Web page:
Another important metric for the board is the percentage of recommended or required controls you have implemented, which can be determined through cyber risk assessments. For example, you may report that you have implemented 85% of the preventive controls under the NIST Cybersecurity Framework at tier 1 and the remainder have been matured to tier 2. Questions from the board may include which controls have been matured to tier 2, why you prioritized these particular controls, and when the tier 1 controls are slated for migration to tier 2 (and when tier 2 controls will migrate to tier 3). 

In general, details about individual controls are less important to board members than high-level control families, so it may be advisable to create an aggregate view of these families. You can show an overview of the status of controls by tier (identify, protect, detect, respond, and recover) on your dashboard and indicate the percentage completed and percentage remaining at each level. To supplement this information, you may wish to create an appendix with details on both the elements within the controls and the particulars regarding tier levels and completeness.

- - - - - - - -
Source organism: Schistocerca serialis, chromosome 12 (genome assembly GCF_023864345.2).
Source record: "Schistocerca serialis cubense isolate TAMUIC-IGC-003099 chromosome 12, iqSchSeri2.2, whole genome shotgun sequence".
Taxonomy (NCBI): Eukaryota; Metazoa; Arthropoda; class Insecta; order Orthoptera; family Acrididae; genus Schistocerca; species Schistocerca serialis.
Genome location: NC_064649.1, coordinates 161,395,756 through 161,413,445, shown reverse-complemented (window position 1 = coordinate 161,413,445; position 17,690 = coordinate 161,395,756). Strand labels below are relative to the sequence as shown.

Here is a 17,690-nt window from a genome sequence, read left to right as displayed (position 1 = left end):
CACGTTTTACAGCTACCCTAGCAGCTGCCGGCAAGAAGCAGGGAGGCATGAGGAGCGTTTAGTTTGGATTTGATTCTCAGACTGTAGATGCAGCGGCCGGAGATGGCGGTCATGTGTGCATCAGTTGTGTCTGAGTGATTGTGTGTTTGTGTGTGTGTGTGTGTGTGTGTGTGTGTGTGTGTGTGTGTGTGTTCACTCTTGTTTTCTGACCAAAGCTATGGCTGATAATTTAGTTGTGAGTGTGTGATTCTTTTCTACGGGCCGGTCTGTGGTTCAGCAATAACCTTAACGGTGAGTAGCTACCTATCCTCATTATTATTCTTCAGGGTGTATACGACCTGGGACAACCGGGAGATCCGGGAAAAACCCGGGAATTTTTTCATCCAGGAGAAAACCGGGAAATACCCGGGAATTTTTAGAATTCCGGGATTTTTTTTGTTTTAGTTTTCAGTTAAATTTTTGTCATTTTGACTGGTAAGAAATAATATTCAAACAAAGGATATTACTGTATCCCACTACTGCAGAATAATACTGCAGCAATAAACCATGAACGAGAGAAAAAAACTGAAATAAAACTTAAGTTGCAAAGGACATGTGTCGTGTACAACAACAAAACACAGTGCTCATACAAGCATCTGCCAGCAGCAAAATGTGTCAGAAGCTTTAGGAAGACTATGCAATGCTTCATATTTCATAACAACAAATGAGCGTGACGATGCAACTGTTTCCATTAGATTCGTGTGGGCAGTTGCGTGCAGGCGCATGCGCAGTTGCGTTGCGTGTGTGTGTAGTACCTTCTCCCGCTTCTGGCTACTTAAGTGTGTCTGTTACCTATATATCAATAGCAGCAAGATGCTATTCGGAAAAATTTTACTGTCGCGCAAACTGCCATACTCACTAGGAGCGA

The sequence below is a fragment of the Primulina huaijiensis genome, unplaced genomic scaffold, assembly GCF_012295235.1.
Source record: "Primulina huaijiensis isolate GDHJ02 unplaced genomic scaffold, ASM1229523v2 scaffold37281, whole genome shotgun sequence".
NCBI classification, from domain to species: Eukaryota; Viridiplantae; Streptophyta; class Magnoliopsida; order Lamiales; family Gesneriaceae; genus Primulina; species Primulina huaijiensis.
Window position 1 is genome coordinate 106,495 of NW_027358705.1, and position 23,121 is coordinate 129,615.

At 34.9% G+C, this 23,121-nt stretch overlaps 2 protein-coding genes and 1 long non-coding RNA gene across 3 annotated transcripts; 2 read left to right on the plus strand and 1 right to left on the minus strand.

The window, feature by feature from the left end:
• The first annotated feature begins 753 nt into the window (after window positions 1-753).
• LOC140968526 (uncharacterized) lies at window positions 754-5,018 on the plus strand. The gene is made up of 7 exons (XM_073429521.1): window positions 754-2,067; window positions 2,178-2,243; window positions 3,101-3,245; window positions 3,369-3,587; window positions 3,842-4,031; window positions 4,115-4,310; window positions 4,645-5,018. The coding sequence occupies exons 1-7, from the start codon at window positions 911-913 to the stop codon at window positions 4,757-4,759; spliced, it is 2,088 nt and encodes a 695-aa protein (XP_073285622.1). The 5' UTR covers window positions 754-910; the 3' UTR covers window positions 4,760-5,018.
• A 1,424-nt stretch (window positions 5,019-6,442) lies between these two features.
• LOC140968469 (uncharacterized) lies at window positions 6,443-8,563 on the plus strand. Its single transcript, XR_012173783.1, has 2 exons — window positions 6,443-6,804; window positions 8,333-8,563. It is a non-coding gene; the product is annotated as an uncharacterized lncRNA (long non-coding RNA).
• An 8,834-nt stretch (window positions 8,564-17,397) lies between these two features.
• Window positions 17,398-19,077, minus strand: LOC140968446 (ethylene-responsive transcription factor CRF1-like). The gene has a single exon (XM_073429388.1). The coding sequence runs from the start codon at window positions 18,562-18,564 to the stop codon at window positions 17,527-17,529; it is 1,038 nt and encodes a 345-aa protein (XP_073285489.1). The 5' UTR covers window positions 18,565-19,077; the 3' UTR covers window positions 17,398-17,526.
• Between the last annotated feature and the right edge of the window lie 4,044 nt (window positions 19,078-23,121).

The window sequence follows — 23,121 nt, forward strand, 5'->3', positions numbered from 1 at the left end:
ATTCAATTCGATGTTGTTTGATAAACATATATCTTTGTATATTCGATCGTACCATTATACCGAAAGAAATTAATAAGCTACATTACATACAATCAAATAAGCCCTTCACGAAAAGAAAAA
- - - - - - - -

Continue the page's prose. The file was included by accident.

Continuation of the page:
In addition, the appendix should explain why you selected each control and whether it mitigates impact, probability, or both. If you have a way to measure risk reduction from these controls, the appendix is a good place to provide more information for board members who want a deeper dive.  

High/low marks: Reporting on audits, penetration tests, and business continuity exercises

Findings from security audits and penetration tests should be presented to your board along with your plans for addressing those results, both positive and negative. Relay this information in business rather than technical terms but offer details in the appendix to your dashboard. 

Types of information you could provide include: